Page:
Citing costly delays, a Los Angeles City Council committee yesterday scolded police leaders for failing to finish a computerized officer-tracking system at the heart of a court ordered reform decree, reports the Los Angeles Times. A top official pledged that the Los Angeles Police Department would comply with all aspects of the reform order by Jan. 1. A computer system called TEAMS II is intended to track officer actions to help supervisors identify problems, said Councilman Jack Weiss, the committee’s chairman. “There is no excuse for the lack of progress on TEAMS II,” he said.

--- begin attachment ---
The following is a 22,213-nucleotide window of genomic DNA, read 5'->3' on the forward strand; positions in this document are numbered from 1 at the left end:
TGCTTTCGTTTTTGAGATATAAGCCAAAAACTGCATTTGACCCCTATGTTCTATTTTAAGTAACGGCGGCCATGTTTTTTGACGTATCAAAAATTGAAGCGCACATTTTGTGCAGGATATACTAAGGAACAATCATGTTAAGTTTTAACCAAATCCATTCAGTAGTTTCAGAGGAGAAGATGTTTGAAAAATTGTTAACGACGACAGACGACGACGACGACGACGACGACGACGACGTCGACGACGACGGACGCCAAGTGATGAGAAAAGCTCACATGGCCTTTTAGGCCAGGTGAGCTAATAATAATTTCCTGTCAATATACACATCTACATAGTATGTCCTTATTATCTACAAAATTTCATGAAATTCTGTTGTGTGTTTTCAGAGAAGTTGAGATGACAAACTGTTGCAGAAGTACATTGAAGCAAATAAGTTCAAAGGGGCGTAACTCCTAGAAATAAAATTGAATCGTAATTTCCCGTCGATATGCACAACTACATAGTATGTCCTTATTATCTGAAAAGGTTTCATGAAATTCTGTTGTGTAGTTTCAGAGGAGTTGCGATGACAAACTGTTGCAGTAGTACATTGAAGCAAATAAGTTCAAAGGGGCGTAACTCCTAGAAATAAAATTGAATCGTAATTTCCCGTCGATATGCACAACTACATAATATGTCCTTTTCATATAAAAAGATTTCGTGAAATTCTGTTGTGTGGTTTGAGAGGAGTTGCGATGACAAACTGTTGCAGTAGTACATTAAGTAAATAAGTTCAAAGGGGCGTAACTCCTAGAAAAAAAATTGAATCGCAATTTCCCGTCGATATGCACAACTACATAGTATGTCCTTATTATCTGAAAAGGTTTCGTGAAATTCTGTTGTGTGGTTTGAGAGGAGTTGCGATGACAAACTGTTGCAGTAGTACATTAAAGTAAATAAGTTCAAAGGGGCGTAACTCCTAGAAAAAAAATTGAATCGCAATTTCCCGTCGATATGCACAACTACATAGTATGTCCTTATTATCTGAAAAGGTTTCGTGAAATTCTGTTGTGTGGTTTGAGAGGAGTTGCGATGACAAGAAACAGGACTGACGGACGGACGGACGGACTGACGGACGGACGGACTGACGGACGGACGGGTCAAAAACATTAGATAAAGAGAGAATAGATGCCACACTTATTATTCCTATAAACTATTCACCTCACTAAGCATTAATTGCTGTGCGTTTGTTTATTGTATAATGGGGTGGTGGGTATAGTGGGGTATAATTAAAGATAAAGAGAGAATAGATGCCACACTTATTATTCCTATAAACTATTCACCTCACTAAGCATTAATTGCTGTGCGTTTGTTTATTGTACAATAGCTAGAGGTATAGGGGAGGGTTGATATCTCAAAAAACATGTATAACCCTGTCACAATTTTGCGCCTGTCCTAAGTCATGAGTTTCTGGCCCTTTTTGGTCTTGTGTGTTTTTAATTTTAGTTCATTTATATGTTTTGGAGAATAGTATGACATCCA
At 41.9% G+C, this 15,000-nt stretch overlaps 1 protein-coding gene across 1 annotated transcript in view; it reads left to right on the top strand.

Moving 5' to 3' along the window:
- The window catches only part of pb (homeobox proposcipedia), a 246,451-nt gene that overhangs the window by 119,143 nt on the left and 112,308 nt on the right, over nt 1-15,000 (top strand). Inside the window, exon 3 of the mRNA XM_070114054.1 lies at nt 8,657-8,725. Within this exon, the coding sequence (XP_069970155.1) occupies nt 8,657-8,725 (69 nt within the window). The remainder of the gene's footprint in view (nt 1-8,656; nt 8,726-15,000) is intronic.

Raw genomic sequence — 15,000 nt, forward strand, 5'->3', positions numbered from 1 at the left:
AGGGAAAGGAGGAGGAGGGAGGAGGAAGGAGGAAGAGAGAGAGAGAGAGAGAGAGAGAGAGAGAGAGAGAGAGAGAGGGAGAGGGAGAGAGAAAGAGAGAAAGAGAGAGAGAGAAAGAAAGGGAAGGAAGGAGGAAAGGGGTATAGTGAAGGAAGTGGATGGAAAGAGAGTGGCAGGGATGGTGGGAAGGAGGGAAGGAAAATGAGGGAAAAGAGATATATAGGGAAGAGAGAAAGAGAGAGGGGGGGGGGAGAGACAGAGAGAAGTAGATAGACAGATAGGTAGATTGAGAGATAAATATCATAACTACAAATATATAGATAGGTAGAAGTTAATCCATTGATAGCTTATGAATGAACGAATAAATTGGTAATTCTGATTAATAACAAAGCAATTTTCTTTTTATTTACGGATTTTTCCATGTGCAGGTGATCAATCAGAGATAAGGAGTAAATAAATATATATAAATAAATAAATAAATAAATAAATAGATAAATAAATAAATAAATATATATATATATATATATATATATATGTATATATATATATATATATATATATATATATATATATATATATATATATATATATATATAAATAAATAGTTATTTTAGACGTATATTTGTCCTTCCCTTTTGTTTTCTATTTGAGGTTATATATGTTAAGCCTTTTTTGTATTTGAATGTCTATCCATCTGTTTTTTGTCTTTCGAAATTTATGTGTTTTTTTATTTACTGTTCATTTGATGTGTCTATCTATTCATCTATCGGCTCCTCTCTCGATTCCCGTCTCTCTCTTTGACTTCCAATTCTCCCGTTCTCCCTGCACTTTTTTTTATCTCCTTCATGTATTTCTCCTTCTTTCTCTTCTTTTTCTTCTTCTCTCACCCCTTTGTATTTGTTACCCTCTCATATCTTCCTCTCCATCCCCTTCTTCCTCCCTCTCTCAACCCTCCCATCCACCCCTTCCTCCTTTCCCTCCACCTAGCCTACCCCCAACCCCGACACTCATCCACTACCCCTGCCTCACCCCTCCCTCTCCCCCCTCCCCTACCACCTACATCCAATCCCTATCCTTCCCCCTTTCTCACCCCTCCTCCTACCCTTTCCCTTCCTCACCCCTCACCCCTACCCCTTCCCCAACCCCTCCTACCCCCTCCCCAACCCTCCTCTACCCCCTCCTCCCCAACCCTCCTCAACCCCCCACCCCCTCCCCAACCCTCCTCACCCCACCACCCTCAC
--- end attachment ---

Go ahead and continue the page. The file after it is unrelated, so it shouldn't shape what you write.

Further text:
Because all reforms must be in place for two years before the decree can be lifted, the timetable outlined yesterday would allow the city to petition the court to lift the court monitoring by the start of 2009 – six months ahead of the newly extended schedule. Councilman Ed Reyes said he was disappointed that the city would have to pay $1.6 million or more annually to independent monitor Michael Cherkasky’s firm during the extended period. TEAMS II was designed to provide police supervisors with each officer’s record on arrests, citizen complaints, lawsuits, uses of force, shootings, commendations, assignments, workers’ compensation claims, and other matters.